Written by Tera on May 15, 2012 – -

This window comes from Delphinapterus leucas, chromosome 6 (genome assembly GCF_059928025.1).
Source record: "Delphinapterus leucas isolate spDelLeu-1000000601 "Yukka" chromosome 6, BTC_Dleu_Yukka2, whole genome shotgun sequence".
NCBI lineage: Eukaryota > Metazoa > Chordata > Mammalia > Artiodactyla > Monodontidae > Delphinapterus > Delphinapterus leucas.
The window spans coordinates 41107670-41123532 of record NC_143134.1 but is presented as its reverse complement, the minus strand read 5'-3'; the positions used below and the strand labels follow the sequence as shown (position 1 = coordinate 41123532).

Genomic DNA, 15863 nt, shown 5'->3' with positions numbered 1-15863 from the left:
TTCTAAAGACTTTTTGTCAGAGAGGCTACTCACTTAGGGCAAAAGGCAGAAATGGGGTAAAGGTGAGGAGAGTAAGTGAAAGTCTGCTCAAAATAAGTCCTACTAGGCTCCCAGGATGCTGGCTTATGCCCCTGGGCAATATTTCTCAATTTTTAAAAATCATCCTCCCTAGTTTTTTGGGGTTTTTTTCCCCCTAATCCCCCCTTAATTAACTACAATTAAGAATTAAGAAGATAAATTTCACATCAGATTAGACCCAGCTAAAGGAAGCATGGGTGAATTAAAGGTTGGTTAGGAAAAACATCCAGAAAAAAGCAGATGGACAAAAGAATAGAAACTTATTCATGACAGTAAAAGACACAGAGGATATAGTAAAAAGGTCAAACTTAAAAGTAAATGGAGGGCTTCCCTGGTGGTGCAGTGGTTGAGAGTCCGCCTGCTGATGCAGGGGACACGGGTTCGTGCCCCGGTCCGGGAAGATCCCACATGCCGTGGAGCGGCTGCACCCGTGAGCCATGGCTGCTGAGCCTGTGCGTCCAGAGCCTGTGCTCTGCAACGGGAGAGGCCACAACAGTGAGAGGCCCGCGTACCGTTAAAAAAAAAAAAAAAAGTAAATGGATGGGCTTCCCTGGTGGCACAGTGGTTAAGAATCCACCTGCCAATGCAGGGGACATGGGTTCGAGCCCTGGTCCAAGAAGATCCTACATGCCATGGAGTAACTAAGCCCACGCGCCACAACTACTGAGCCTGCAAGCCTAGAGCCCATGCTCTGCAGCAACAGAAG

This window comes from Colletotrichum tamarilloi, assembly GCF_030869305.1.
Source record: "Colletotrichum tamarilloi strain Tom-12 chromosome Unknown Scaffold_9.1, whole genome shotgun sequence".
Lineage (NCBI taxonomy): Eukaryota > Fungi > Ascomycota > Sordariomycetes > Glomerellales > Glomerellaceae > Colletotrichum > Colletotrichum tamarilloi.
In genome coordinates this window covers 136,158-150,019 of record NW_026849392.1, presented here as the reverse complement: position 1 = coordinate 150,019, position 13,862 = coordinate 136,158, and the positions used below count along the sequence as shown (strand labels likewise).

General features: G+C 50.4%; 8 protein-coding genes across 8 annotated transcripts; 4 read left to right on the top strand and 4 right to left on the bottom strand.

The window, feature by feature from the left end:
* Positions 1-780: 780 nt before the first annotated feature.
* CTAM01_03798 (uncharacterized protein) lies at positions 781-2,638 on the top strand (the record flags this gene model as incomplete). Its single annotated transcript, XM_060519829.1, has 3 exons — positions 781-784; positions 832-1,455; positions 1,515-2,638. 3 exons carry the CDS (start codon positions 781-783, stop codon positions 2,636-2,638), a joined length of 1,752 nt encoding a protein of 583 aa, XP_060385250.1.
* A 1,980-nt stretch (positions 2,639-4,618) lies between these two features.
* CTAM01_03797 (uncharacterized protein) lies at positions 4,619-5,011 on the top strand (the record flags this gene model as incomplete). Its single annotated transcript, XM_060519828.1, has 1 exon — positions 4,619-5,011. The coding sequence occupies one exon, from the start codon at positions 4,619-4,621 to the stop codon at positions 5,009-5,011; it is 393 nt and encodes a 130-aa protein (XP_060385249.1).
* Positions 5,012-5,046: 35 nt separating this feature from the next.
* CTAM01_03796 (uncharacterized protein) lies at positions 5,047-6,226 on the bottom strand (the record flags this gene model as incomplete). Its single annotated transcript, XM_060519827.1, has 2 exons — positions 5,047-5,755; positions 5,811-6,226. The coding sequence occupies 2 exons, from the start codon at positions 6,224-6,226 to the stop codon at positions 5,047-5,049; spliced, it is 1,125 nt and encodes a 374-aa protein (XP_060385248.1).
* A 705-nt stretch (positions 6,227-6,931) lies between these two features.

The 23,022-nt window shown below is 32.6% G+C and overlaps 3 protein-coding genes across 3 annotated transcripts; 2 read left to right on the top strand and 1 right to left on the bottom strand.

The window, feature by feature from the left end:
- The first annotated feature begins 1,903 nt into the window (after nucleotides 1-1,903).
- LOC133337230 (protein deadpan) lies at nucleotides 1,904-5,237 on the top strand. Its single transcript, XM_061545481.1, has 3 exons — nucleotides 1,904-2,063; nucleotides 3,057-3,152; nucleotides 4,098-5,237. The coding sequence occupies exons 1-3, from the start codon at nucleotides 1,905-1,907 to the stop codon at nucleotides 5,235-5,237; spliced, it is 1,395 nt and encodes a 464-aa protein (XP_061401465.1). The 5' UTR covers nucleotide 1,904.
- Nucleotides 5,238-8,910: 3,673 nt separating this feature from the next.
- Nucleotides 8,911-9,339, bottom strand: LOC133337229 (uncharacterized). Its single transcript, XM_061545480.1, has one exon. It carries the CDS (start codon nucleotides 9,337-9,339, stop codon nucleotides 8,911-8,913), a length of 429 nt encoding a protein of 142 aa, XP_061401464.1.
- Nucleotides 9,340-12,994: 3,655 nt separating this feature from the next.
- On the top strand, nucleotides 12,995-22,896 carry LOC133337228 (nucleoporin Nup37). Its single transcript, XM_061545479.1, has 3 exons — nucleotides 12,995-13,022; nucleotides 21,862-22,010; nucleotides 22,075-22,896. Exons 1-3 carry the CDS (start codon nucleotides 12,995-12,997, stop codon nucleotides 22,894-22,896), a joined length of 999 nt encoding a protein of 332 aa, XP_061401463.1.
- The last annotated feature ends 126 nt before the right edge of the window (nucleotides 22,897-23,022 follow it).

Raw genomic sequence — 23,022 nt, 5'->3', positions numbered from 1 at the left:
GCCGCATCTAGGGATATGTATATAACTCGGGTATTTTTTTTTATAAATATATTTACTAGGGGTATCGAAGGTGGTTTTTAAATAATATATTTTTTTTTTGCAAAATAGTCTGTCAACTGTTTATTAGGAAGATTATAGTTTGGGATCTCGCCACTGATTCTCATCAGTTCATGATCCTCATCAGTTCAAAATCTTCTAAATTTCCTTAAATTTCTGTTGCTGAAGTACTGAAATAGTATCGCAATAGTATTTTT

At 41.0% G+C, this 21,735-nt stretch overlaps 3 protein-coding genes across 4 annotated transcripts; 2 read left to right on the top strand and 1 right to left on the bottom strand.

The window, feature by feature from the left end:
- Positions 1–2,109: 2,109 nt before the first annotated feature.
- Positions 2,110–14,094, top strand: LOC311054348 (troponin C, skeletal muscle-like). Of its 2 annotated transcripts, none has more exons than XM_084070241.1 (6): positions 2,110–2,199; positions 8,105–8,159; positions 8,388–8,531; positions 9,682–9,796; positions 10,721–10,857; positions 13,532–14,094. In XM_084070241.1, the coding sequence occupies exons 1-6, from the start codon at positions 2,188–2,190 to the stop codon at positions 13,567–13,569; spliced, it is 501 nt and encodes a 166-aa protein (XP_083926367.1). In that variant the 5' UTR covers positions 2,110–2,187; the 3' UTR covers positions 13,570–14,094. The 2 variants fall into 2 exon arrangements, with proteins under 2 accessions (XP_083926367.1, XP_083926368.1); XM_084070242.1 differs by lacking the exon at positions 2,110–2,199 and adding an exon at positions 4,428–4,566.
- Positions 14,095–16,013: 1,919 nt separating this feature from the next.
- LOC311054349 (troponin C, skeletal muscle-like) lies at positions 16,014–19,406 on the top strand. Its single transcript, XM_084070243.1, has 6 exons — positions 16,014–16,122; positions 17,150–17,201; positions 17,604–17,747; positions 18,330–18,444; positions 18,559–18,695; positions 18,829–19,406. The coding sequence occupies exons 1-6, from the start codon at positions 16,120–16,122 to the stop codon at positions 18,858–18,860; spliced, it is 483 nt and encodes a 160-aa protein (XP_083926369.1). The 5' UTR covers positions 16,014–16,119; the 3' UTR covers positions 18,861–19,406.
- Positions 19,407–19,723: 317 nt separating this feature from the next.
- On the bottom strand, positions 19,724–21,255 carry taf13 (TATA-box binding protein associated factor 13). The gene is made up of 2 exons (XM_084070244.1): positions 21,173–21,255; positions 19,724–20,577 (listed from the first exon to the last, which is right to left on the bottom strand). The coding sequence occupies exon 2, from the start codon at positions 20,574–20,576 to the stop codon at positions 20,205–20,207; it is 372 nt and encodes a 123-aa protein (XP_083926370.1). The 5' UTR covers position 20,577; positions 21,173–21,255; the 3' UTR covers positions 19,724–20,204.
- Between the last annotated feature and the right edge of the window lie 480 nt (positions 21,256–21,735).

- by Heather Gardner With most things in life, pleasure is partnered with pain and seldom do we have one without the other. Matters of love, life and wild edibles are no different when it comes to pain, and it is no surprise that one of the most nutritious, wild, superfood heroes of the wild world comes fully loaded and ready to sting us into retreat. Luckily, wild wellness warriors will not be defeated in their quest for nutritious morsels to nibble on. So with scissors, gloves and dock leaves to the ready we brave the briar patch in search of the pleasures of the stinging nettle. According to Sergei Boutenko, Wild Edible expert, nettles are one of natures most nutritious wild foods, they are rich in iron, silica, calcium, vitamins A, D & K. Nettles soothe and prevent hay fever and allergies. Regulates blood sugar and improves circulation. Nettles also help rheumatism and arthritis; in many cultures people would thrash themselves with nettles to help these conditions. Eating them is said to be helpful for stiff muscles after exercise. Stinging nettles rich in silica, strengthens the hair, skin & nails making it perfect for beauty seekers and the reason why on the Body Enlightenment Beauty program, health heroines are advised to start their day with a nettle infusion. There has been a lot of talk in the forum of using it as a beauty potion and hair helper. Another endearing property beloved of wild beauties is that it has long been used as a spring detox, to help clear out the excesses of winter and get ready for the summer ahead. Nettles are abundant in iron as well as the chlorophyll, the green pigment in plants that helps to build and replenish our blood as well as alkalize and detoxify our bodies. It also contains, manganese, which helps in the absorption of iron, as well as magnesium and potassium, which helps the muscles and heart function. The best way not to get stung by stinging nettles, is to wear gloves when picking them, or simply snip them into a container (your blender jug for example) with the help of a scissors. They are at their best to eat when young and light green, before they grow tall and start to flower. Pick the top part, not just the leaves; the stem is also good to eat. If you do get stung, don’t worry its good for you, but if you want to ease the pain either apply a crushed dock leaf or some nettle juice. To eat them safely either process them in a blender or boil them. According to Susun Weed, a herbal infusion is a large amount of herb brewed for a long amount of time. Drinking an infusion will give you more health benefits than just having the occasional tisane. Nettle infusion is good for everyone to drink daily but particularly good for women who are menstruating, to replace iron. During pregnancy and breastfeeding for its nourishing minerals and effect on promoting milk production.
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